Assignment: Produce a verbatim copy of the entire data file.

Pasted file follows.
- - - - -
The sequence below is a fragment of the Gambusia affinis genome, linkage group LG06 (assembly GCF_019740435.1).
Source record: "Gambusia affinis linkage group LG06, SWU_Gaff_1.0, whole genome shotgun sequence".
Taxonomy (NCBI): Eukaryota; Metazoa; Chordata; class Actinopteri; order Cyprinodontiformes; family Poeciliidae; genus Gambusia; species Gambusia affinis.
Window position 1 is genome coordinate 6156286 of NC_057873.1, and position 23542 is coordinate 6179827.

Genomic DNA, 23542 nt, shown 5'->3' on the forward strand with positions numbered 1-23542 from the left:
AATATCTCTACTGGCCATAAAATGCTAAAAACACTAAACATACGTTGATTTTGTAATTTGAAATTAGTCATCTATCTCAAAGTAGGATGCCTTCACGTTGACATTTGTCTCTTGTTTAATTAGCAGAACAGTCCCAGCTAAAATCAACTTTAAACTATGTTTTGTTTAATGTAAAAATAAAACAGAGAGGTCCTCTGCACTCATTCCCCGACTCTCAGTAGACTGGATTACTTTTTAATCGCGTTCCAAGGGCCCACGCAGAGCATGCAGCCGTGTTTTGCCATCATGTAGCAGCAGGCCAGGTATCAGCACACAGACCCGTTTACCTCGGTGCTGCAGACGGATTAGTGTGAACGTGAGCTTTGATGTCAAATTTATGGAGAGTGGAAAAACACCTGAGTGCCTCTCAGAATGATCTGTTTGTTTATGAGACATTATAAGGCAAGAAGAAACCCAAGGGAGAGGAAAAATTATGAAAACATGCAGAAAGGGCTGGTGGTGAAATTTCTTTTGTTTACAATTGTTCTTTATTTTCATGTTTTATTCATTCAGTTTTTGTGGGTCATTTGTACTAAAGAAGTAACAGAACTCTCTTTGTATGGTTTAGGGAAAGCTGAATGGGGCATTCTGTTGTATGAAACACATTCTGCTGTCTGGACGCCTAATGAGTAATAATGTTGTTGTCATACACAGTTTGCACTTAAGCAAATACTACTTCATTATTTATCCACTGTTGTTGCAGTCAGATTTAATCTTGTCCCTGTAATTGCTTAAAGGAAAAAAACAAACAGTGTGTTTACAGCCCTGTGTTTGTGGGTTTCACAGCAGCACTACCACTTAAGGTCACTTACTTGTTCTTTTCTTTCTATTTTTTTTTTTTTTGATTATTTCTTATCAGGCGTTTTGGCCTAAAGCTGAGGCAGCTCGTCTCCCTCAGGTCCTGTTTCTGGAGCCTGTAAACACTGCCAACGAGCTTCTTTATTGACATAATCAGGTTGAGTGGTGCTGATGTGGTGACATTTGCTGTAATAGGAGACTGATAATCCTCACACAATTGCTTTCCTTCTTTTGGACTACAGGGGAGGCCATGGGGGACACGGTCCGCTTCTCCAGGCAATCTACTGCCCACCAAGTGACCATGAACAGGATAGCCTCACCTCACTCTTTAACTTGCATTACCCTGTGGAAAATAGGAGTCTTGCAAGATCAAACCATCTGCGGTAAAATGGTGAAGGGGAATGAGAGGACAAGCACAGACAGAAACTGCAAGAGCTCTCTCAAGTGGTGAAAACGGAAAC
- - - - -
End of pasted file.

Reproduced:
The sequence below is a fragment of the Gambusia affinis genome, linkage group LG06 (assembly GCF_019740435.1).
Source record: "Gambusia affinis linkage group LG06, SWU_Gaff_1.0, whole genome shotgun sequence".
Taxonomy (NCBI): Eukaryota; Metazoa; Chordata; class Actinopteri; order Cyprinodontiformes; family Poeciliidae; genus Gambusia; species Gambusia affinis.
Window position 1 is genome coordinate 6156286 of NC_057873.1, and position 23542 is coordinate 6179827.

Genomic DNA, 23542 nt, shown 5'->3' on the forward strand with positions numbered 1-23542 from the left:
AATATCTCTACTGGCCATAAAATGCTAAAAACACTAAACATACGTTGATTTTGTAATTTGAAATTAGTCATCTATCTCAAAGTAGGATGCCTTCACGTTGACATTTGTCTCTTGTTTAATTAGCAGAACAGTCCCAGCTAAAATCAACTTTAAACTATGTTTTGTTTAATGTAAAAATAAAACAGAGAGGTCCTCTGCACTCATTCCCCGACTCTCAGTAGACTGGATTACTTTTTAATCGCGTTCCAAGGGCCCACGCAGAGCATGCAGCCGTGTTTTGCCATCATGTAGCAGCAGGCCAGGTATCAGCACACAGACCCGTTTACCTCGGTGCTGCAGACGGATTAGTGTGAACGTGAGCTTTGATGTCAAATTTATGGAGAGTGGAAAAACACCTGAGTGCCTCTCAGAATGATCTGTTTGTTTATGAGACATTATAAGGCAAGAAGAAACCCAAGGGAGAGGAAAAATTATGAAAACATGCAGAAAGGGCTGGTGGTGAAATTTCTTTTGTTTACAATTGTTCTTTATTTTCATGTTTTATTCATTCAGTTTTTGTGGGTCATTTGTACTAAAGAAGTAACAGAACTCTCTTTGTATGGTTTAGGGAAAGCTGAATGGGGCATTCTGTTGTATGAAACACATTCTGCTGTCTGGACGCCTAATGAGTAATAATGTTGTTGTCATACACAGTTTGCACTTAAGCAAATACTACTTCATTATTTATCCACTGTTGTTGCAGTCAGATTTAATCTTGTCCCTGTAATTGCTTAAAGGAAAAAAACAAACAGTGTGTTTACAGCCCTGTGTTTGTGGGTTTCACAGCAGCACTACCACTTAAGGTCACTTACTTGTTCTTTTCTTTCTATTTTTTTTTTTTTTGATTATTTCTTATCAGGCGTTTTGGCCTAAAGCTGAGGCAGCTCGTCTCCCTCAGGTCCTGTTTCTGGAGCCTGTAAACACTGCCAACGAGCTTCTTTATTGACATAATCAGGTTGAGTGGTGCTGATGTGGTGACATTTGCTGTAATAGGAGACTGATAATCCTCACACAATTGCTTTCCTTCTTTTGGACTACAGGGGAGGCCATGGGGGACACGGTCCGCTTCTCCAGGCAATCTACTGCCCACCAAGTGACCATGAACAGGATAGCCTCACCTCACTCTTTAACTTGCATTACCCTGTGGAAAATAGGAGTCTTGCAAGATCAAACCATCTGCGGTAAAATGGTGAAGGGGAATGAGAGGACAAGCACAGACAGAAACTGCAAGAGCTCTCTCAAGTGGTGAAAACGGAAAC